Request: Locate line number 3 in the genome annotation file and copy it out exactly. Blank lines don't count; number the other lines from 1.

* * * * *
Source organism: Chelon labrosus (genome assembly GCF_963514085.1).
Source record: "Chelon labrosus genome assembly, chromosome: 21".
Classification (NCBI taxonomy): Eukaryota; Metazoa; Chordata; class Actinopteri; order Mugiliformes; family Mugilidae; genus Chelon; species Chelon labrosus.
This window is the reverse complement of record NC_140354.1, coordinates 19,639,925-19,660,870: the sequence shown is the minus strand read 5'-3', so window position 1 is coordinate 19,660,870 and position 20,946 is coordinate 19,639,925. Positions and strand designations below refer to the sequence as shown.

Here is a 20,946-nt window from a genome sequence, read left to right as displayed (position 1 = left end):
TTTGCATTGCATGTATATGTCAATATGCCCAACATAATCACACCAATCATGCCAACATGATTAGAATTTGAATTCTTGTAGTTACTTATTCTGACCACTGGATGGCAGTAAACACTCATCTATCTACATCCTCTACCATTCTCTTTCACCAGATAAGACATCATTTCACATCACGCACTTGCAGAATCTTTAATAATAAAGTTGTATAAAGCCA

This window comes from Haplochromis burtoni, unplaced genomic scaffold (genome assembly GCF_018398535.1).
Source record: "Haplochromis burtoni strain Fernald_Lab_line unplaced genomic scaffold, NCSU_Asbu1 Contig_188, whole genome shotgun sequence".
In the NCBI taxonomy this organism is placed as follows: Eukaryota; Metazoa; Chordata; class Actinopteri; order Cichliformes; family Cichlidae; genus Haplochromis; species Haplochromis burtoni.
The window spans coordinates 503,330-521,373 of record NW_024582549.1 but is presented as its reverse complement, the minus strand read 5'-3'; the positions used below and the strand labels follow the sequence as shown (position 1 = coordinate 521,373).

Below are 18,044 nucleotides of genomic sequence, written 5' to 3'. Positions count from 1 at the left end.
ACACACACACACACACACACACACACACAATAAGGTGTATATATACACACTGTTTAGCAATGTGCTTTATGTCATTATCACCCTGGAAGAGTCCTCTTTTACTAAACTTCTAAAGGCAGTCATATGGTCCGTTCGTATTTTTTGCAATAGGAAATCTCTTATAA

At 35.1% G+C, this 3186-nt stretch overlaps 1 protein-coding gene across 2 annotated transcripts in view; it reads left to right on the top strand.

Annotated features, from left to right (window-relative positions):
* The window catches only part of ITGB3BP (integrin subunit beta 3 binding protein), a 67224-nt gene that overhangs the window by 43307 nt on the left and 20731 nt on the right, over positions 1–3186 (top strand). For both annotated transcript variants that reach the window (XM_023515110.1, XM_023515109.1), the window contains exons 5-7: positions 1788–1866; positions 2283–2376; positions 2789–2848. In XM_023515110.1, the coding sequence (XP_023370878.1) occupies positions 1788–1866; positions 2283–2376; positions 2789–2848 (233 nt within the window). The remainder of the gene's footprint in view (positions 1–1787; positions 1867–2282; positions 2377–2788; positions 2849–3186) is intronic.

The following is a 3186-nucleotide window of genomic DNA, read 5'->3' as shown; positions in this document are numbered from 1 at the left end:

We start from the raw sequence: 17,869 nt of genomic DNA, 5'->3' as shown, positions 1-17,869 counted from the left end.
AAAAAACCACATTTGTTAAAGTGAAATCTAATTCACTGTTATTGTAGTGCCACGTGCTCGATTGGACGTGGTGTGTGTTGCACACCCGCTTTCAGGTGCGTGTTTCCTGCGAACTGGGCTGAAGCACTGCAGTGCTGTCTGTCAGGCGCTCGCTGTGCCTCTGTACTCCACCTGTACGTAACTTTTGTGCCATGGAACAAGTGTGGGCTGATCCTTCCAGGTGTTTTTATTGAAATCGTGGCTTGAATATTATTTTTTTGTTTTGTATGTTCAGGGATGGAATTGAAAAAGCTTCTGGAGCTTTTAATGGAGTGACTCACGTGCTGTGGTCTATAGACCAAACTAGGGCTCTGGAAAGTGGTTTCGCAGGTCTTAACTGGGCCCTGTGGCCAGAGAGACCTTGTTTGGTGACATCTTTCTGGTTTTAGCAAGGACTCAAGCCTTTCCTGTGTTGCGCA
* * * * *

Classification (NCBI taxonomy): Eukaryota; Metazoa; Chordata; class Actinopteri; order Mugiliformes; family Mugilidae; genus Chelon; species Chelon labrosus.